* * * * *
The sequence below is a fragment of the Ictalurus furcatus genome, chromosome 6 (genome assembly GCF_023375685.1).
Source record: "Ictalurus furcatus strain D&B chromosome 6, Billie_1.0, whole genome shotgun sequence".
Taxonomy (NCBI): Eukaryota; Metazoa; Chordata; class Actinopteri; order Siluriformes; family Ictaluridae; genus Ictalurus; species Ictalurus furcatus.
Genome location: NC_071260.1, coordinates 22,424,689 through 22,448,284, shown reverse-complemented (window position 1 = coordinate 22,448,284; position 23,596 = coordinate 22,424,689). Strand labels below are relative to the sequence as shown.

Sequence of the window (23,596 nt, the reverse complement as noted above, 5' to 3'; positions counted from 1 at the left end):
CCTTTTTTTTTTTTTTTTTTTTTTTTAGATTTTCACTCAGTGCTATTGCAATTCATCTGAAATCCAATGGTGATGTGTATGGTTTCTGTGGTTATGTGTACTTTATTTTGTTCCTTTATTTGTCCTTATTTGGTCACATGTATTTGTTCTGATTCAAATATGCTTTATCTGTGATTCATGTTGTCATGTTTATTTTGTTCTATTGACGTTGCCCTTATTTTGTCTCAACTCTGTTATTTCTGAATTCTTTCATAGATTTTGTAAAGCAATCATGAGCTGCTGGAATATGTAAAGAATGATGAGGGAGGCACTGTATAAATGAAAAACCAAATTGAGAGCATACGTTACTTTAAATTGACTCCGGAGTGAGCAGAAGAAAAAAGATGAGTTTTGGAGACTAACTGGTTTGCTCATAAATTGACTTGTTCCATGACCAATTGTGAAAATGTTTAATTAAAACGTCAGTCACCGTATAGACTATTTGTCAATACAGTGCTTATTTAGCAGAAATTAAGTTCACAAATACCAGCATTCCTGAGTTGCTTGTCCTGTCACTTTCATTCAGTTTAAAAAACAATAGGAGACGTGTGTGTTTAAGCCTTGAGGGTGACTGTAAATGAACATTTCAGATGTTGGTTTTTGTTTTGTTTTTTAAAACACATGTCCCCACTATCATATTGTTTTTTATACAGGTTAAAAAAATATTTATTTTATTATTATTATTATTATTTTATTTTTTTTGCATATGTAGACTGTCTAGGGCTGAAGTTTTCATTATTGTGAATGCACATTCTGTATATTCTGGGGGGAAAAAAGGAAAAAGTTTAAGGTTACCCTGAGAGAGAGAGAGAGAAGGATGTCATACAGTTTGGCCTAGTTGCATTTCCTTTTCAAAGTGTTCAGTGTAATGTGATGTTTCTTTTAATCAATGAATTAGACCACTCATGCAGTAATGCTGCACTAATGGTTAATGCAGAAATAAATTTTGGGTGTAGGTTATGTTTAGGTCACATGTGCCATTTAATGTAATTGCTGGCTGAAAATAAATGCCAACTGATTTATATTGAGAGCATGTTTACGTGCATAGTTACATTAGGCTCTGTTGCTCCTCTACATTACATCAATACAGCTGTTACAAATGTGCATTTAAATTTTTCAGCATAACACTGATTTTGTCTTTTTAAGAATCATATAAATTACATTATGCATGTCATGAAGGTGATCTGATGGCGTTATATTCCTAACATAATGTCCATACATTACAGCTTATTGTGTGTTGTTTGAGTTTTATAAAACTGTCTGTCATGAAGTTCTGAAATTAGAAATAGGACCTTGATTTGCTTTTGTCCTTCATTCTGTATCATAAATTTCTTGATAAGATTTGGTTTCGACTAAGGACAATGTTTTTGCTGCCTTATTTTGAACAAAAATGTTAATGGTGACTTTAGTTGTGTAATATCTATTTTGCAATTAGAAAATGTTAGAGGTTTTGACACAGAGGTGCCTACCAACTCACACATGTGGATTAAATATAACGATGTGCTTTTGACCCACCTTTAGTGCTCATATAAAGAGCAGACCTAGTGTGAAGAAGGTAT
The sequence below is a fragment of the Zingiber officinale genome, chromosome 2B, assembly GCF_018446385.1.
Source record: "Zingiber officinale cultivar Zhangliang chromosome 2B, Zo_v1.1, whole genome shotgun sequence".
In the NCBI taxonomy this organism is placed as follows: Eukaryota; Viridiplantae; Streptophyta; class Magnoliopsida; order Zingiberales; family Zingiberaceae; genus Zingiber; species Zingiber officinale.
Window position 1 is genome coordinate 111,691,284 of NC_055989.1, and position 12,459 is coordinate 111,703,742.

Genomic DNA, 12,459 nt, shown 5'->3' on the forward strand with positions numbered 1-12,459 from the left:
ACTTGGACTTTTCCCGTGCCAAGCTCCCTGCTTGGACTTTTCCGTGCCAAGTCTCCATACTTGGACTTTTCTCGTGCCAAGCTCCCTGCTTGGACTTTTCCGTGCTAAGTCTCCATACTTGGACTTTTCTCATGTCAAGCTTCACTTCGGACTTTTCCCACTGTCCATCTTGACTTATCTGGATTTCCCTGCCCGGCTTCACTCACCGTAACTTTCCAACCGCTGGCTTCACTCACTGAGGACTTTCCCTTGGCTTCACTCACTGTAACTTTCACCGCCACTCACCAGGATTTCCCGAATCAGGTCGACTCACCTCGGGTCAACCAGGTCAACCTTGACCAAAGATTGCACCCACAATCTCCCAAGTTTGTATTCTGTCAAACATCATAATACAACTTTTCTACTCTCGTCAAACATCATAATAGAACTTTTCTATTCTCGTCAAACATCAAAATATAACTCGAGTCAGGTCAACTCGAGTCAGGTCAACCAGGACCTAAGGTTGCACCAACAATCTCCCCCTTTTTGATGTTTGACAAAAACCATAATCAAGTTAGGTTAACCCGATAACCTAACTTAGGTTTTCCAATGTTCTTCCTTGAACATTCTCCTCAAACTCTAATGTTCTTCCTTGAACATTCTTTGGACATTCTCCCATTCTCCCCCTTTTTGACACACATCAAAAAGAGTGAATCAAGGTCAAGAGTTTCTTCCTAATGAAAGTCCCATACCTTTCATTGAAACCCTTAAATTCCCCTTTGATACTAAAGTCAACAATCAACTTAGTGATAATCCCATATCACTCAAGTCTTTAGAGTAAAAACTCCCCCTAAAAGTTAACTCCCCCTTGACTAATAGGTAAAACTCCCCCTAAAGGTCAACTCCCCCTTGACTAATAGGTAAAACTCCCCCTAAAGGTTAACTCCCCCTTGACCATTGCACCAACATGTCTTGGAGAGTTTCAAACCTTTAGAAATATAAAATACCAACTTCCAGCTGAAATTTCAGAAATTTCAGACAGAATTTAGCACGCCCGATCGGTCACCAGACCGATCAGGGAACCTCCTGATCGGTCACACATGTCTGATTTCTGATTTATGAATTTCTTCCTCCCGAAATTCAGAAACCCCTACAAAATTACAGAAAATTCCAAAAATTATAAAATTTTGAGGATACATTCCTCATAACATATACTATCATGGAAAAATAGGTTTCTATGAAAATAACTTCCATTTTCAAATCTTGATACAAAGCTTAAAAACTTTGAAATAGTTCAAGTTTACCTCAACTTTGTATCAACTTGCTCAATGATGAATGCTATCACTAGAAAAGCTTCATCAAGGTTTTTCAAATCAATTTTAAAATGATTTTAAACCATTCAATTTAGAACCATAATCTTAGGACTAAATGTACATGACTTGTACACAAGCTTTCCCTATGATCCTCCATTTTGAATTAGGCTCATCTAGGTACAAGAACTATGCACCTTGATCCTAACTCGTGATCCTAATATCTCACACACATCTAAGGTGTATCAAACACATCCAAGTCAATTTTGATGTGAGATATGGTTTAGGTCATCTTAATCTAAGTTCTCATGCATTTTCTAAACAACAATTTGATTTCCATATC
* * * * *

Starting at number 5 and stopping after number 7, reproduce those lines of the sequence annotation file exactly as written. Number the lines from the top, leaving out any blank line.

Sequence of the window (23,596 nt, the reverse complement as noted above, 5' to 3'; positions counted from 1 at the left end):
CCTTTTTTTTTTTTTTTTTTTTTTTTAGATTTTCACTCAGTGCTATTGCAATTCATCTGAAATCCAATGGTGATGTGTATGGTTTCTGTGGTTATGTGTACTTTATTTTGTTCCTTTATTTGTCCTTATTTGGTCACATGTATTTGTTCTGATTCAAATATGCTTTATCTGTGATTCATGTTGTCATGTTTATTTTGTTCTATTGACGTTGCCCTTATTTTGTCTCAACTCTGTTATTTCTGAATTCTTTCATAGATTTTGTAAAGCAATCATGAGCTGCTGGAATATGTAAAGAATGATGAGGGAGGCACTGTATAAATGAAAAACCAAATTGAGAGCATACGTTACTTTAAATTGACTCCGGAGTGAGCAGAAGAAAAAAGATGAGTTTTGGAGACTAACTGGTTTGCTCATAAATTGACTTGTTCCATGACCAATTGTGAAAATGTTTAATTAAAACGTCAGTCACCGTATAGACTATTTGTCAATACAGTGCTTATTTAGCAGAAATTAAGTTCACAAATACCAGCATTCCTGAGTTGCTTGTCCTGTCACTTTCATTCAGTTTAAAAAACAATAGGAGACGTGTGTGTTTAAGCCTTGAGGGTGACTGTAAATGAACATTTCAGATGTTGGTTTTTGTTTTGTTTTTTAAAACACATGTCCCCACTATCATATTGTTTTTTATACAGGTTAAAAAAATATTTATTTTATTATTATTATTATTATTTTATTTTTTTTGCATATGTAGACTGTCTAGGGCTGAAGTTTTCATTATTGTGAATGCACATTCTGTATATTCTGGGGGGAAAAAAGGAAAAAGTTTAAGGTTACCCTGAGAGAGAGAGAGAGAAGGATGTCATACAGTTTGGCCTAGTTGCATTTCCTTTTCAAAGTGTTCAGTGTAATGTGATGTTTCTTTTAATCAATGAATTAGACCACTCATGCAGTAATGCTGCACTAATGGTTAATGCAGAAATAAATTTTGGGTGTAGGTTATGTTTAGGTCACATGTGCCATTTAATGTAATTGCTGGCTGAAAATAAATGCCAACTGATTTATATTGAGAGCATGTTTACGTGCATAGTTACATTAGGCTCTGTTGCTCCTCTACATTACATCAATACAGCTGTTACAAATGTGCATTTAAATTTTTCAGCATAACACTGATTTTGTCTTTTTAAGAATCATATAAATTACATTATGCATGTCATGAAGGTGATCTGATGGCGTTATATTCCTAACATAATGTCCATACATTACAGCTTATTGTGTGTTGTTTGAGTTTTATAAAACTGTCTGTCATGAAGTTCTGAAATTAGAAATAGGACCTTGATTTGCTTTTGTCCTTCATTCTGTATCATAAATTTCTTGATAAGATTTGGTTTCGACTAAGGACAATGTTTTTGCTGCCTTATTTTGAACAAAAATGTTAATGGTGACTTTAGTTGTGTAATATCTATTTTGCAATTAGAAAATGTTAGAGGTTTTGACACAGAGGTGCCTACCAACTCACACATGTGGATTAAATATAACGATGTGCTTTTGACCCACCTTTAGTGCTCATATAAAGAGCAGACCTAGTGTGAAGAAGGTAT
The sequence below is a fragment of the Zingiber officinale genome, chromosome 2B, assembly GCF_018446385.1.